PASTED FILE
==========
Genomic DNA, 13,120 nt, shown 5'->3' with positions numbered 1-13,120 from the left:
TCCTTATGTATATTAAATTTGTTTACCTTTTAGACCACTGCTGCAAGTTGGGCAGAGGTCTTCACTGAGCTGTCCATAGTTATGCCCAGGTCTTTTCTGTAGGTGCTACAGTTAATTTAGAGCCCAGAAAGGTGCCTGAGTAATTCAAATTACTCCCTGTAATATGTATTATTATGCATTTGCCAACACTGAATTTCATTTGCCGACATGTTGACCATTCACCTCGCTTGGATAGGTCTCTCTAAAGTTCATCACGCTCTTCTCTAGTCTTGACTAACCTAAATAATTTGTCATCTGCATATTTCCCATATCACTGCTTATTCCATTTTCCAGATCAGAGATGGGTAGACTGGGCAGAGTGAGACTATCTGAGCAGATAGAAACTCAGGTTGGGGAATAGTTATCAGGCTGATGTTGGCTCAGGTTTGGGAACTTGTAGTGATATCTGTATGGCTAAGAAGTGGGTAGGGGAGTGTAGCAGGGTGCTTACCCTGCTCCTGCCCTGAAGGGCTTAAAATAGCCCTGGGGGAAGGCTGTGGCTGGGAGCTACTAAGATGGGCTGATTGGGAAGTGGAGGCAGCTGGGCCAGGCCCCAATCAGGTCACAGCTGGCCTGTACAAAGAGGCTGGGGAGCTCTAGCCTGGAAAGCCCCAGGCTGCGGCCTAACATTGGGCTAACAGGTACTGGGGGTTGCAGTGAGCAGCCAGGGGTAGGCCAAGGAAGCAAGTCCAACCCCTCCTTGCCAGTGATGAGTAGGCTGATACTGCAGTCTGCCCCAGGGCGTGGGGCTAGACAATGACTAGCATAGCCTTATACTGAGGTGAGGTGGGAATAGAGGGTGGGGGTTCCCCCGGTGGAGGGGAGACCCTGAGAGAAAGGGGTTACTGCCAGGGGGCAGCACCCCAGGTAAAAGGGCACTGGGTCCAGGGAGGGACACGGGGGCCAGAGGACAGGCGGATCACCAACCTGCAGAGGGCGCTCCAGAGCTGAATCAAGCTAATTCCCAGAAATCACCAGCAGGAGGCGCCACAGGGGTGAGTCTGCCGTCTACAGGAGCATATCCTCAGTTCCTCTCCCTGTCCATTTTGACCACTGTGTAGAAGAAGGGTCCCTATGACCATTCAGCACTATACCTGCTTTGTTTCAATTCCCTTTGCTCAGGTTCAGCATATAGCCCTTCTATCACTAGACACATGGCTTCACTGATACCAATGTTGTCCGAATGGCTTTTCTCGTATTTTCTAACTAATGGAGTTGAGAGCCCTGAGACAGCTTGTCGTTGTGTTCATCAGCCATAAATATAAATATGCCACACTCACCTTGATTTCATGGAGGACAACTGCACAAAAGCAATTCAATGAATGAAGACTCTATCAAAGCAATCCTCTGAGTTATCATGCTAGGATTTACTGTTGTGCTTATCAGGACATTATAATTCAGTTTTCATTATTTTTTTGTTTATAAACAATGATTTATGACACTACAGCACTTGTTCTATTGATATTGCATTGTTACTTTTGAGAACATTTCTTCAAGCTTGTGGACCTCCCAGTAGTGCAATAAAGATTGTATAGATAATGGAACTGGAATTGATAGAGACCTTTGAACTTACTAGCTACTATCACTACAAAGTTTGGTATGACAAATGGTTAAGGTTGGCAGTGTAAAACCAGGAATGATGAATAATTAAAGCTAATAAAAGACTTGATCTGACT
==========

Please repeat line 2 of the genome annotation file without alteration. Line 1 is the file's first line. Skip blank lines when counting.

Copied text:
TCCTTATGTATATTAAATTTGTTTACCTTTTAGACCACTGCTGCAAGTTGGGCAGAGGTCTTCACTGAGCTGTCCATAGTTATGCCCAGGTCTTTTCTGTAGGTGCTACAGTTAATTTAGAGCCCAGAAAGGTGCCTGAGTAATTCAAATTACTCCCTGTAATATGTATTATTATGCATTTGCCAACACTGAATTTCATTTGCCGACATGTTGACCATTCACCTCGCTTGGATAGGTCTCTCTAAAGTTCATCACGCTCTTCTCTAGTCTTGACTAACCTAAATAATTTGTCATCTGCATATTTCCCATATCACTGCTTATTCCATTTTCCAGATCAGAGATGGGTAGACTGGGCAGAGTGAGACTATCTGAGCAGATAGAAACTCAGGTTGGGGAATAGTTATCAGGCTGATGTTGGCTCAGGTTTGGGAACTTGTAGTGATATCTGTATGGCTAAGAAGTGGGTAGGGGAGTGTAGCAGGGTGCTTACCCTGCTCCTGCCCTGAAGGGCTTAAAATAGCCCTGGGGGAAGGCTGTGGCTGGGAGCTACTAAGATGGGCTGATTGGGAAGTGGAGGCAGCTGGGCCAGGCCCCAATCAGGTCACAGCTGGCCTGTACAAAGAGGCTGGGGAGCTCTAGCCTGGAAAGCCCCAGGCTGCGGCCTAACATTGGGCTAACAGGTACTGGGGGTTGCAGTGAGCAGCCAGGGGTAGGCCAAGGAAGCAAGTCCAACCCCTCCTTGCCAGTGATGAGTAGGCTGATACTGCAGTCTGCCCCAGGGCGTGGGGCTAGACAATGACTAGCATAGCCTTATACTGAGGTGAGGTGGGAATAGAGGGTGGGGGTTCCCCCGGTGGAGGGGAGACCCTGAGAGAAAGGGGTTACTGCCAGGGGGCAGCACCCCAGGTAAAAGGGCACTGGGTCCAGGGAGGGACACGGGGGCCAGAGGACAGGCGGATCACCAACCTGCAGAGGGCGCTCCAGAGCTGAATCAAGCTAATTCCCAGAAATCACCAGCAGGAGGCGCCACAGGGGTGAGTCTGCCGTCTACAGGAGCATATCCTCAGTTCCTCTCCCTGTCCATTTTGACCACTGTGTAGAAGAAGGGTCCCTATGACCATTCAGCACTATACCTGCTTTGTTTCAATTCCCTTTGCTCAGGTTCAGCATATAGCCCTTCTATCACTAGACACATGGCTTCACTGATACCAATGTTGTCCGAATGGCTTTTCTCGTATTTTCTAACTAATGGAGTTGAGAGCCCTGAGACAGCTTGTCGTTGTGTTCATCAGCCATAAATATAAATATGCCACACTCACCTTGATTTCATGGAGGACAACTGCACAAAAGCAATTCAATGAATGAAGACTCTATCAAAGCAATCCTCTGAGTTATCATGCTAGGATTTACTGTTGTGCTTATCAGGACATTATAATTCAGTTTTCATTATTTTTTTGTTTATAAACAATGATTTATGACACTACAGCACTTGTTCTATTGATATTGCATTGTTACTTTTGAGAACATTTCTTCAAGCTTGTGGACCTCCCAGTAGTGCAATAAAGATTGTATAGATAATGGAACTGGAATTGATAGAGACCTTTGAACTTACTAGCTACTATCACTACAAAGTTTGGTATGACAAATGGTTAAGGTTGGCAGTGTAAAACCAGGAATGATGAATAATTAAAGCTAATAAAAGACTTGATCTGACT